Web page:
Food Safety For Meat Alternatives

Spoilage bacteria: food safety for meat alternatives
Image by Arek Socha from Pixabay

So food safety for meat alternatives might not seem the most jazzy title but if you want a reasonable shelf-life and no upset stomachs then it pays to get your formulations right.

Meat has long been prone to microbial spoilage and lots of developers have sought ways to counter this issue. Fear of Clostridium and Campylobacter is enough to threaten the consumer but there are many microorganisms which quite happily alter the flavour profile of food that also damage a food’s reputation. 

The Factors That Impact Shelf-Life

In a general sense, this section is an overview of more wide-ranging factors that affect all foods and not just meat alternatives. You still need to think about them however when designing a food and employing the hurdles that will make it safe and keep it safe. The key enabler as a food developer is keeping an eye on the HACCP plan and how this will be structured. Keeping food safe is integral to this so the HACCP process needs to be borne in mind. That also implies that quality assurance, analytical and sensory testing methods must be developed too, simply to avoid costly mistakes later on.

-The Intrinsic Factors

There are the intrinsic factors which are those relating to the food itself. The quality of the raw materials is a key point and making sure the initial microbial load is as low as possible is vital. Unless the starting material has to be fermented, there is no benefit in starting with a high microbial load because it must be dealt with later on.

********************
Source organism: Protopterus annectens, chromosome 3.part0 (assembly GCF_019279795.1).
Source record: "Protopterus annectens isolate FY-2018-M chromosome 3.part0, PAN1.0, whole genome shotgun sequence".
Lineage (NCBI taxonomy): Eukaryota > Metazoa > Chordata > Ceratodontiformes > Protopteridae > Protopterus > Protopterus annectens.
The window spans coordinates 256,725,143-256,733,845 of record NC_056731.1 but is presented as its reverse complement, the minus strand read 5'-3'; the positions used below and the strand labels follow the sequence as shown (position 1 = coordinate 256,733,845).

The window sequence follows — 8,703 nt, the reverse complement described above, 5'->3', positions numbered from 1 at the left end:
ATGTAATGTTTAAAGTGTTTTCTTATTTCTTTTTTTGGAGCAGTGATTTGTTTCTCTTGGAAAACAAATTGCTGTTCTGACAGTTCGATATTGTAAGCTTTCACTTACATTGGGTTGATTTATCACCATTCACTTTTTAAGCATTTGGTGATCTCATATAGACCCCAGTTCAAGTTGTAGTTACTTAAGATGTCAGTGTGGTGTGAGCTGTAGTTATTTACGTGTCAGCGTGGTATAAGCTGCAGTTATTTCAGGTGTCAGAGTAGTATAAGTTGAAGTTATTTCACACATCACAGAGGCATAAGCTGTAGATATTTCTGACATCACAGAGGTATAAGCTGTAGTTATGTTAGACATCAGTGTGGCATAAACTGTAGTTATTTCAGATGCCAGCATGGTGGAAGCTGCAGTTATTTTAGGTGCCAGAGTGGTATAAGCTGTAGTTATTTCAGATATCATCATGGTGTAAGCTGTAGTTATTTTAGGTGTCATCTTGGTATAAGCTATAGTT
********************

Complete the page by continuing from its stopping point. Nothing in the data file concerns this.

Product composition can be a feature. Is your new food homogeneous or heterogenous? That means does it have a simple, single component or is made up of many types of ingredients or layers which contribute different textures and levels of aeration.

The formulation of the food has always been one of your best weapons. Making sure the moisture content (aw) is low enough really helps and a pH value which is also as low as feasible without compromising flavour etc. In the case of pH, certain acids like citric and malic could be tried. Sometimes it’s not possible to manipulate these but it certainly helps to exploit these types of hurdles.

Another way of creating hurdles is to add ingredients such as preservatives. The obvious ones such as sodium benzoate and potassium sorbate will certainly do the job but you might want a preservative free claim. Finally, how you mange oxygen availability and for that matter, managing your redox potential for the product will have a bearing.

-The Extrinsic Factors

The extrinsic factors are mainly about the way your new meat alternative will be processed. In most cases a heat treatment is still the standard approach but there are implications. The degree and rate of cooling has a bearing. Most meat-free alternatives are extruded and we’ve discussed this elsewhere but the applied mechanical forces change texture significantly. 

We wont dwell on this too much but other extrinsic factors concern the type of packaging and perhaps most importantly how the food will be stored, how it will be distributed throughout the supply chain and how the consumer stores that food. Not all consumers have refrigerators for example!